This proves to be meaningful in terms of the adventure of Gawain in that his strict adherence to ‘cortayse’ brings him very close to endangering the other virtues of the pentangle at various times in the tale. The first mention of his renowned courtesy is at the beginning, when he will not rise from the table to come to Arthur’s aid in accepting the Green Knight’s challenge for fear of being discourteous to Guinevere: ‘Wolde ye, worthilych lorde’, quoth Gawain to the kyng/ Bid me boche fro this benche and stoned by yow there…And that my legge lady lyke not ille…’ (343-6). Although it could be argued that there is no real urgency required here on the part of Gawain, the Green Knight’s challenge nevertheless swings in the balance between a game and a threat. Later in Bertilak’s castle, Gawain’s dilemmas become more serious as he is tempted by the ‘luflych lady’:
Such semblaunt to that segge semly ho made
Wyth still stolen countenaunce, that stalworth to plese,
That al forwondered watz the wyche and wroth with hymseluen,
Bot he nolde not for his nurture nurne hir agaynez
Bot dalt with hir al in daynte, how-se-euer the dede turned
Although his actions could possibly be misconstrued, Gawain risks this in order to remain true to his ‘cortayse’ and ‘nurture’ or good-breeding. Despite the supposed equality of the virtues, Gawain seems intent on maintaining his courtesy almost at any cost. When the lady first visits his room Gawain feigns sleep- surely this dissembling does not accord with ideas of ‘trawthe’? Aquinas points out the necessity of ‘balance’ in the virtues, and Gawain struggles to maintain all the virtues equally in the face of such temptation: ‘He cared for his cortaysye, lest craythen he were/ And more for his meschef if he schulde make synne/ And be traytor to that tolke that that telde acht’ (1773-5). The lady pushes him so near the limits of his courtesy that he is almost forced into making a choice between the two virtues, ‘cortaysye’ and ‘trowthe’.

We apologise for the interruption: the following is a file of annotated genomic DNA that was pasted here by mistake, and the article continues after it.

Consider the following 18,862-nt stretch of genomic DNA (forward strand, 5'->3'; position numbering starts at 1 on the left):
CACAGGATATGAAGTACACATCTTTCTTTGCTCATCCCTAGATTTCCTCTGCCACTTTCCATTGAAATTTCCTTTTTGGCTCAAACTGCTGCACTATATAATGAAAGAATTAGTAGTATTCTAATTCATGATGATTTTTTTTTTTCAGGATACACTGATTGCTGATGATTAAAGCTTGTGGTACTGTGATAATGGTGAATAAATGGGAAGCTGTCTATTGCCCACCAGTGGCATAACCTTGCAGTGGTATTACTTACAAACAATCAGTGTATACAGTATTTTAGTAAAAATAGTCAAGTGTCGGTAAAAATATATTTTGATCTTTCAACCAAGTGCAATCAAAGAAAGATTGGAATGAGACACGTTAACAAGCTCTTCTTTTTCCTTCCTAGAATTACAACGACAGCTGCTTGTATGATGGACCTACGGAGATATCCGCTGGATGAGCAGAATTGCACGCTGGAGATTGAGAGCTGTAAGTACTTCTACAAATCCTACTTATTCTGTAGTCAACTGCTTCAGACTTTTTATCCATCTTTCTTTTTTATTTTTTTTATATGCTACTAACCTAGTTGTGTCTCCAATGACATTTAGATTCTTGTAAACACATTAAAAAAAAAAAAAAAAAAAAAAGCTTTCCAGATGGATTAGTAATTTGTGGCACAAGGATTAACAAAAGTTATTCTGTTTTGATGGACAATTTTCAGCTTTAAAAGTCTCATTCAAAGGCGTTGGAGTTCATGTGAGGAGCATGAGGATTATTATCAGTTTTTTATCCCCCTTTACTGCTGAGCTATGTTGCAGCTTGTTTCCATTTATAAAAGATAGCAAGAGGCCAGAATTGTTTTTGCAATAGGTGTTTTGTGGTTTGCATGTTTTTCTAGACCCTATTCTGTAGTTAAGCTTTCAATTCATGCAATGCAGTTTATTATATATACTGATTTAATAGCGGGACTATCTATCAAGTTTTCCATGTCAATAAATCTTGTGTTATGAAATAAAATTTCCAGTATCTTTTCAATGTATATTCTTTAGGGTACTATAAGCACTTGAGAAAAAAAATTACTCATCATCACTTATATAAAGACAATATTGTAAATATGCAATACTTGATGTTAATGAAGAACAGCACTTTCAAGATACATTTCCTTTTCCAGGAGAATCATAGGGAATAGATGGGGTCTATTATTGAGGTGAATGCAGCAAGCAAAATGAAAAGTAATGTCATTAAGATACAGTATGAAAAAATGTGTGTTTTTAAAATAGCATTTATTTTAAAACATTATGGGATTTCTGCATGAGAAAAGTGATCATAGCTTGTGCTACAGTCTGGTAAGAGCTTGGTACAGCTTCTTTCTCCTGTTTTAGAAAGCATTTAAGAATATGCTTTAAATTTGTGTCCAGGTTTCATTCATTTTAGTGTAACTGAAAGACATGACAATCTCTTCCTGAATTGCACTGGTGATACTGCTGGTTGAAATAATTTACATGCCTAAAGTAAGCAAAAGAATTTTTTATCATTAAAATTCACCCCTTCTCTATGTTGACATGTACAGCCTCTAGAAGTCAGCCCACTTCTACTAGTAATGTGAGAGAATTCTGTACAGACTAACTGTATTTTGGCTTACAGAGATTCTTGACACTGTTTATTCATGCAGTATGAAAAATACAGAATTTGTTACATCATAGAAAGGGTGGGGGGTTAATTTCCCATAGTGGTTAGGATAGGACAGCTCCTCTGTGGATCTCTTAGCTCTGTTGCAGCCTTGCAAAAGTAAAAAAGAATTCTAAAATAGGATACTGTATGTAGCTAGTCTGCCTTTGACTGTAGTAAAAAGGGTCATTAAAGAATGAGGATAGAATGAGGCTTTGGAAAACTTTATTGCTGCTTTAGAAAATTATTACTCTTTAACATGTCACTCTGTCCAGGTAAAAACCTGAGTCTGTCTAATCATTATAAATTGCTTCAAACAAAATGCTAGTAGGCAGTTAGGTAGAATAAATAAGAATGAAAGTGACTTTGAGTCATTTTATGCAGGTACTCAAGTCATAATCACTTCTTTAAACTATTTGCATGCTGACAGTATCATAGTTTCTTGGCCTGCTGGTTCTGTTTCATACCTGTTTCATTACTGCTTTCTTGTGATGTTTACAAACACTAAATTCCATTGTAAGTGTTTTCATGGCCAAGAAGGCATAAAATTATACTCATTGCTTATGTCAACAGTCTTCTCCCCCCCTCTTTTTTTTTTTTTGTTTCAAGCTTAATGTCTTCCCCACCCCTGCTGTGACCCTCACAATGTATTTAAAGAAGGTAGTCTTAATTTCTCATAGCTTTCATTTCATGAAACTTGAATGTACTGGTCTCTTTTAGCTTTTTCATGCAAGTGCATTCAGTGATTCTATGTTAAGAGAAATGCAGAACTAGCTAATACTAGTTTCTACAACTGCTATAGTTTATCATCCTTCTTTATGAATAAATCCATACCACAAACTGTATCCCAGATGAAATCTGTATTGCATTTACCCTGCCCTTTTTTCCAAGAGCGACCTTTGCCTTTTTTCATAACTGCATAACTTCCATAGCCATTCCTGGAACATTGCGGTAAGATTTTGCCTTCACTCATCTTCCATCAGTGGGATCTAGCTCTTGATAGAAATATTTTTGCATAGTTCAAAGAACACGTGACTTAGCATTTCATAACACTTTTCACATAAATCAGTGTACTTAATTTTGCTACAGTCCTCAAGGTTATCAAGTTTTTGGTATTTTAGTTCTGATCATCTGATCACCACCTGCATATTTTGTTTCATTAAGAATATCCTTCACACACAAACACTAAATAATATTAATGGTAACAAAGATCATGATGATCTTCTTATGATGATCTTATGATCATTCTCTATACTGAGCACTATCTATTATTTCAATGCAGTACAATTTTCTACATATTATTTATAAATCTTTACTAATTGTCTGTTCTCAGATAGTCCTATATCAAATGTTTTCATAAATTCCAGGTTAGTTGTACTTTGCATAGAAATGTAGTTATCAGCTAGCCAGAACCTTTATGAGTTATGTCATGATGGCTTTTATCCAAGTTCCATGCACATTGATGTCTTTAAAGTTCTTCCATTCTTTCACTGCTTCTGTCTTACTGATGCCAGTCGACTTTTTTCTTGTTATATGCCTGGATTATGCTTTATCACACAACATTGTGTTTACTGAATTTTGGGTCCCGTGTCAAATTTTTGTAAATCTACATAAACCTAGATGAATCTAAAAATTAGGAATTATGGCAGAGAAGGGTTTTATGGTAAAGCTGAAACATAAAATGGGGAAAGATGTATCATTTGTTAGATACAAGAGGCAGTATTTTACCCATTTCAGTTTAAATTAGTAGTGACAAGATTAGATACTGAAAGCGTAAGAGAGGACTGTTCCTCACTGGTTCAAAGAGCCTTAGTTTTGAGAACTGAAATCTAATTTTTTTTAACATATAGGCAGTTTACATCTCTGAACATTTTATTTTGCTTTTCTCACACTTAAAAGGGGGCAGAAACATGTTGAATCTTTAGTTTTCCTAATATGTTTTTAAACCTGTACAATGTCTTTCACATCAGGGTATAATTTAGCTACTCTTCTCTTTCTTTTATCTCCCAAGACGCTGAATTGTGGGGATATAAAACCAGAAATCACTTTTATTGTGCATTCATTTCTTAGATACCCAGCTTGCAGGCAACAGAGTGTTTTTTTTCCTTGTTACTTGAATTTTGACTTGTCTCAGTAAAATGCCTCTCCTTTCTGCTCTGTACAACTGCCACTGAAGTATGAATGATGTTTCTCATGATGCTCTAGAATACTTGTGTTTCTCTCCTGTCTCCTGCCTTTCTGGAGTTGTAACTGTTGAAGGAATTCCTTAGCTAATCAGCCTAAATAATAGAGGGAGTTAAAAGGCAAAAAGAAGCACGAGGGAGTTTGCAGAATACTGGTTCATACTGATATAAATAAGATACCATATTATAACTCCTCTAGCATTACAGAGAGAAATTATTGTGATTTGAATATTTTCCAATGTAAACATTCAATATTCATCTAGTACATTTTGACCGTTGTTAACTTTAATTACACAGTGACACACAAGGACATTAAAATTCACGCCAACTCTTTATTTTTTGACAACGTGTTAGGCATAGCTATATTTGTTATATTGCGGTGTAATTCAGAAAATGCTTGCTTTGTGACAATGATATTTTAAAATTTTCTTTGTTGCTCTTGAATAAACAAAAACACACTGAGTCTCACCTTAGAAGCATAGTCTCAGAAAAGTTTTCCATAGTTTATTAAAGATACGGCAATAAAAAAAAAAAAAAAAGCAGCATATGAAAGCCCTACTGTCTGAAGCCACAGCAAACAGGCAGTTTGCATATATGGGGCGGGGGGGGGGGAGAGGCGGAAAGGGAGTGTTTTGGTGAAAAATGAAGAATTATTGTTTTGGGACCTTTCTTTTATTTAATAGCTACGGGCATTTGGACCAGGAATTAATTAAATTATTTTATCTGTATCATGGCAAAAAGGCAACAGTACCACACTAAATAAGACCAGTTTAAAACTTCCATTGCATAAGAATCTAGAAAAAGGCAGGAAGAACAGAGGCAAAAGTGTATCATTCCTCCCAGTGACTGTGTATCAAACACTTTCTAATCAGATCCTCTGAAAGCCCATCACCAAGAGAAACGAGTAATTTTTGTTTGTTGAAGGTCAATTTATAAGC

Interestingly, Aquinas imagines this sense of balance and equality as a unified organism:
Virtues grow all together, proportionately like a man’s fingers, sharing the one growth of prudence which makes virtue virtue. But because the inclinations which are the material for virtue are not necessarily equal, and vary with temperament, practice and grace, one saint is praised for one virtue and another for another.2
The choice of a man’s fingers as a metaphor for virtue echoes the five pentads of the pentangle, indeed, one of the pentangle’s virtues is the infallibility of Gawain’s five fingers. Aquinas notes that while, in theory, the virtues are equal, differing inclinations can result in different virtues being emphasised. We can see this quality in Gawain. Courtesy could be seen as the most artificial or constructed of the virtues, in its secular function at least.
It is dependent largely on social considerations and outward appearances. Laura Hubbard Loomis describes talk in Gawain as ‘an art’ and comments that ‘the conversations between Gawain and the lady suggest the advances and retreats of a courtly dance.’3 To achieve perfect courtesy it certainly seems necessary to be very skilled, but I am unsure whether goodness and virtue is truly a part of that.